Sect. III. The causes and time of the Syrians invading Judah, in

the days of Joash. But God, from whom he was broken loose, gave hiin over into the hands of men that would not easily be shaken off. Hazael, king of Aram, having taken Gath, a town of the Philistines, addressed himself towards Jerusalem, whither the little distance of way, and great hope of a rich booty, did invite him. He had an army heartened by many victories, to hope for more; and for ground of the war, (if his ambition cared for pretences,) it was enough, that the kings of Judah had assisted the Israelites, in their enterprises upon Aram, at Ramoth-Gilead. Yet I think he did not want some further instigation. For if the kingdom of Judah had molested the Aramites, in the time of his predecessor, this was thoroughly recompensed, by forbearing to succour Israel, and leaving the ten tribes in their extreme misery, to the fury of Hazael himself. Neither is it likely, that Hazael should have gone about to awake a sleeping dog, and stir up against himself a powerful enemy, before he had assured the conquest of Israel, that lay between Jerusalem and his own kingdom, if some opportunity had not promised such easy and good success, as might rather advance, than any way disturb, his future proceedings against the ten tribes. Wherefore I hold it probable, that the sons of Athaliah, mentioned before, were with him in this action, promising (as men expelled their countries usually do) to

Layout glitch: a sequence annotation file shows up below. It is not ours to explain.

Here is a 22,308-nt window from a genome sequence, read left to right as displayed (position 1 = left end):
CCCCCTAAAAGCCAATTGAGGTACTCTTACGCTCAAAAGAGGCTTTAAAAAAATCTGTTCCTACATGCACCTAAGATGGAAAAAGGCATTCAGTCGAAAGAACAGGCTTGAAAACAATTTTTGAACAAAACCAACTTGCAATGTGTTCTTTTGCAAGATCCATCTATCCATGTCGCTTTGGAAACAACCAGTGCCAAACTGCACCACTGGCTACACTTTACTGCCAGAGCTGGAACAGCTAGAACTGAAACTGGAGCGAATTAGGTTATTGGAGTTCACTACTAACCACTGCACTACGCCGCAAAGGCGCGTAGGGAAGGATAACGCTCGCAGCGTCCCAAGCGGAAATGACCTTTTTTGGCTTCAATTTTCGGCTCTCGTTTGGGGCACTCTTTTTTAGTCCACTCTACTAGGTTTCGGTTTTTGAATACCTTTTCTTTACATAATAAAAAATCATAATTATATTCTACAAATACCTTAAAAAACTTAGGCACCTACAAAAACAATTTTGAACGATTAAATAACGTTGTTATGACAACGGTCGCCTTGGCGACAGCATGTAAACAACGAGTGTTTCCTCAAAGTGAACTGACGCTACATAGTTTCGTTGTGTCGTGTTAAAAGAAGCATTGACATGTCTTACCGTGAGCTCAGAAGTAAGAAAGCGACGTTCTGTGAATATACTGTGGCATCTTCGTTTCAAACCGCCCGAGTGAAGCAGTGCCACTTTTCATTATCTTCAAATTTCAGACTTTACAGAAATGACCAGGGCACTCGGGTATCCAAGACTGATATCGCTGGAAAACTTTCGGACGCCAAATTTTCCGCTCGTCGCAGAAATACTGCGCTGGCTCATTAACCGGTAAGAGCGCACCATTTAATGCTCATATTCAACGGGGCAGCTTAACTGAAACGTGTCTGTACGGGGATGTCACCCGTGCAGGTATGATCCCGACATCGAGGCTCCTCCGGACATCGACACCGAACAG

Vol. III.